Congress is considering bans on TikTok and on Chinese biotech firms. So I think what that demonstrates is even though a lot of the talk over the last few months has been about stabilizing and improving the relationship, the arc of that relationship remains very much a competitive one. Jennifer Welch, great stuff. Thanks for staying up with us. Our global economy of a Welch there, joining us out of D.C. as we count down to President Biden's State of the Union address. Take a look.

When it comes to energy futures, we're still in positive territory here this morning. HCI are watching very closely. Those pre-market were up about a third of 1% be continue to rally seven $24. China. Plenty more ahead. This is Bloomberg. Some big stories we're tracking for you today. The Hong Kong government has published a draft of a new security law to be formally introduced to the city's legislature on Friday morning.

The fast track process follows a month long public consultation. The draft law, known as Article 23, proposes maximum life prison terms for treason and insurrection, but also reduces a defense of public interest. Hong Kong chief executive Jon Lee says it must be passed as soon as possible. The U.S. Congress, too, moving closer to forcing

tiktok's Chinese parent bytedance to sell the social media platform over national security concerns. The House Energy and Commerce Committee voted unanimously to advance a bill blocking app stores and Internet service providers from offering tech talk. The company is calling on US users to protest directly to their lawmakers. President Biden plans to direct the U.S. military to establish a temporary ports on the Gaza coast to ramp up the delivery of aid and ease the humanitarian crisis in the territory.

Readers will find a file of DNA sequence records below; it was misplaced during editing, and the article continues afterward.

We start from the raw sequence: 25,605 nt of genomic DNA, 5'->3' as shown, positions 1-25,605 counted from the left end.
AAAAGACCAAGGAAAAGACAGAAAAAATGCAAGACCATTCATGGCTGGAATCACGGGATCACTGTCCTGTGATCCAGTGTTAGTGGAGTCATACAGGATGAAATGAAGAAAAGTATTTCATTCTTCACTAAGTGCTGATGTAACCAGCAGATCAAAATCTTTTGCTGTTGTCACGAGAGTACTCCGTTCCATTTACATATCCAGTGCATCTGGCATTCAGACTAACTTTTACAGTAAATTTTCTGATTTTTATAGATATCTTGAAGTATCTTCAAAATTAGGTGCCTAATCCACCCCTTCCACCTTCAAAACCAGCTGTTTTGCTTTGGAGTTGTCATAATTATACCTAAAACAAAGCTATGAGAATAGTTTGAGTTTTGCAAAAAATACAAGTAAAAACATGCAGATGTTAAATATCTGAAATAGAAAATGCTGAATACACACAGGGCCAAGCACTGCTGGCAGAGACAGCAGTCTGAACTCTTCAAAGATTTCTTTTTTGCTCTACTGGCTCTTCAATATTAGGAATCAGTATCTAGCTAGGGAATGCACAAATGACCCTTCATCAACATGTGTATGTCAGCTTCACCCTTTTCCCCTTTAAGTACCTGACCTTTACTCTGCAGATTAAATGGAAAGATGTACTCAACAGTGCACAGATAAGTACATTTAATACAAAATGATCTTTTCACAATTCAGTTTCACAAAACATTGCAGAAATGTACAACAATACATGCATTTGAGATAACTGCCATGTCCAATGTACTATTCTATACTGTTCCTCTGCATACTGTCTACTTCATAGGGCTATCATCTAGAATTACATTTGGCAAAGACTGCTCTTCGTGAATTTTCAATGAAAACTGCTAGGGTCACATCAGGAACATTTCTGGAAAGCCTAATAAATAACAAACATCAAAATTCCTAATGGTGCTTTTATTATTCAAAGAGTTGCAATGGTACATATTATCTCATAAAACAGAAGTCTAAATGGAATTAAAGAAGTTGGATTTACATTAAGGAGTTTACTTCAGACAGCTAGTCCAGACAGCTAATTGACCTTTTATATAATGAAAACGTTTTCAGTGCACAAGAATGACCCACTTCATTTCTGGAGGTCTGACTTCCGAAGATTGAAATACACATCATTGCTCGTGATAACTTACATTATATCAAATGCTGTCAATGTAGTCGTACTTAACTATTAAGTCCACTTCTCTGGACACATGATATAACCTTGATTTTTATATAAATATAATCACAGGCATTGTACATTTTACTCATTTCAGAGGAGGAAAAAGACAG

Senior administration officials say the president will announce the steps in his State of the Union address in a few hours. And we're told the port will take weeks to build and involve U.S. military personnel on ships offshore, but not on the ground in Gaza. Our take a look at what stocks to watch here at the open. Air Futures looking pretty positive here right now. SMI see, that's one to watch here on our Bloomberg scoop that this chip breakthrough in the chip that was used from SMI.

SI did get tech from two US gear suppliers. The stock is up about 1% here this morning. And we're watching very closely some of these crane makers as well. There's been an espionage probe that finds communications devices some of these cargo cranes, according to the Journal. And we're watching health care stock has given what we've been seeing this the fears about this biotech bill being passed or at least advancing within this Senate committee. There we are seeing them recovering from one being hit just this week as well. Interesting.

China Galaxy also cutting its recommendation on Wu Shi Biologics to hold from an ad on the back of those concerns. But right now we're seeing a bit of recovery there. Hang Seng also recovering as well, were up about a third of 1%.

HS tech is flat right now. Our special coverage now of President Biden's State of the Union address starts in a moment.

2024-03-11 03:07